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20th Century Fox presents
The TV Set (2006)

"What's great about this movie is it makes me want to quit the business."
- Producer Judd Apatow, speaking on his commentary track

Review By: Joel Cunningham  
Published: September 26, 2007

Stars: David Duchovny, Sigourney Weaver
Other Stars: Ioan Gruffudd, Judy Greer, Fran Kranz, Lindsay Sloane, Justine Bateman, Lucy Davis
Director: Jake Kasdan

MPAA Rating: R for language
Run Time: 01h:28m:00s
Release Date: September 25, 2007
UPC: 024543460596
Genre: comedy


Style
Grade
Substance
Grade
Image Transfer
Grade
Audio Transfer
Grade
Extras
Grade
B+ B+B+B C

DVD Review

Mike (David Duchovny) is a writer with a vision. He's created a television show called The Wexler Chronicles that will tell the story of his emotional struggles following his brother's suicide. The studio loves his idea, and they want to make a pilot episode in the hope it will make it onto the fall schedule, but they wonder, does it have to be so depressing? Can't the brother not commit suicide?

The TV Set is writer/director Jake Kasdan's primal scream against the development hell that is a part of producing a television show. A seasoned TV director and producer (and, let's point out, the son of director Lawrence Kasdan), Kasdan has seen more than his share of struggles in the industry, helping to shepherd some very good shows (Freaks and Geeks) and trying unsuccessfully to get his own on the air (including a small screen version of his underrated private eye lark The Zero Effect).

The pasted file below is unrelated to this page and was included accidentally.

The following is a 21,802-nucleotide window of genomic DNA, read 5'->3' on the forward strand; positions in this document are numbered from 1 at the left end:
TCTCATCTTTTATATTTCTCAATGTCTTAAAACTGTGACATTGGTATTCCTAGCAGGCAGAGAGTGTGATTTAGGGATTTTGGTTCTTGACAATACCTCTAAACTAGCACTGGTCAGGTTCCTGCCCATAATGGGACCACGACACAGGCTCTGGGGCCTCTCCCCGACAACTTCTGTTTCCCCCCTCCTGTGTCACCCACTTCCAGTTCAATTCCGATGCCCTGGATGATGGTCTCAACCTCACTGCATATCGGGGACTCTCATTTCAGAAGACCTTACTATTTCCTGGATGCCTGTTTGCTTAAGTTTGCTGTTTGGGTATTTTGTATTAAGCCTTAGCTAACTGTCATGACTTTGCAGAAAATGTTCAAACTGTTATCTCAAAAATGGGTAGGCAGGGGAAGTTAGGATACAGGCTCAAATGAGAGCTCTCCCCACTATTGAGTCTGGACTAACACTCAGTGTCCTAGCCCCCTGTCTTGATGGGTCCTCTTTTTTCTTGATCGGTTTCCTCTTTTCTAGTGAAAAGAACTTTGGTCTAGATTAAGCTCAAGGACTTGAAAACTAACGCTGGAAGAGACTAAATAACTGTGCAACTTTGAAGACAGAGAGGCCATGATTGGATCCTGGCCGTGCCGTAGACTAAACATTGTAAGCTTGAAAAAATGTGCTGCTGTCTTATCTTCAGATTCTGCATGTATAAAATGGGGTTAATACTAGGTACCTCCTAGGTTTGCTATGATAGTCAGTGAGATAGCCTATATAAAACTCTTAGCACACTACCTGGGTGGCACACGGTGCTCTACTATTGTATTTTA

He has based the Duchovny character on himself—the high-minded creator who watches as his artistic vision is worn down to a nub by studio suits looking to appeal to the widest possible market. Lenny (acid-tongued Sigourney Weaver, obviously relishing playing the villain) is the network president, and while see sees promise in Mike's show (her "favorite" new script!), she doesn't see why it has to be such a downer (and she doesn't like to be told that "downer" is kind of the point). She also doesn't see why he resists casting Zach (Fran Kranz), a loud-mouthed actor who plays every scene to the back row of the theater, never mind that he's on TV.

The movie tracks the development of the show from casting, to filming, to its eventual unveiling to advertisers at the annual May "upfronts," during which the networks try to sell ad space on their new series. Along the way, Mike nearly suffers a full physical collapse, the network's idealistic new creative director (Ioan Gruffudd) begins to regret leaving the BBC, Mike's agent (Judy Greer) tries to keep the peace, and The Wexler Chronicles gets worse and worse (it's easy, Lenny explains on set, just write some new dialogue replacing "brother" with "mother").

Sometimes the movie is a little too inside for its own good, throwing around phrases like "upfronts" without explaining what they are, but if you follow the TV business at all, you probably know, and if you don't, you probably aren't interested in this movie. I can't imagine you would be, anyway—the action here isn't too far removed from a behind-the-scenes documentary, full of casting tapes, scripting sessions, and battles with the network brass. Everything is exaggerated (at least a little, I hope), but there aren't really what you'd call jokes or punchlines (though an audience test screening sequence is pretty funny). The humor is pretty dry, earning laughs from repeated takes of Zach flubbing his scenes (he does well in rehearsal, but once the cameras are rolling he tries his best Brando impersonation) and Lenny repeatedly asking for nonsense changes to the script. Otherwise, there isn't even much of a plot, and the character moments—including Gruffudd's tension with his wife (played by Lucy Davis of the British version of The Office) over how much time he spends at work—seem a bit perfunctory.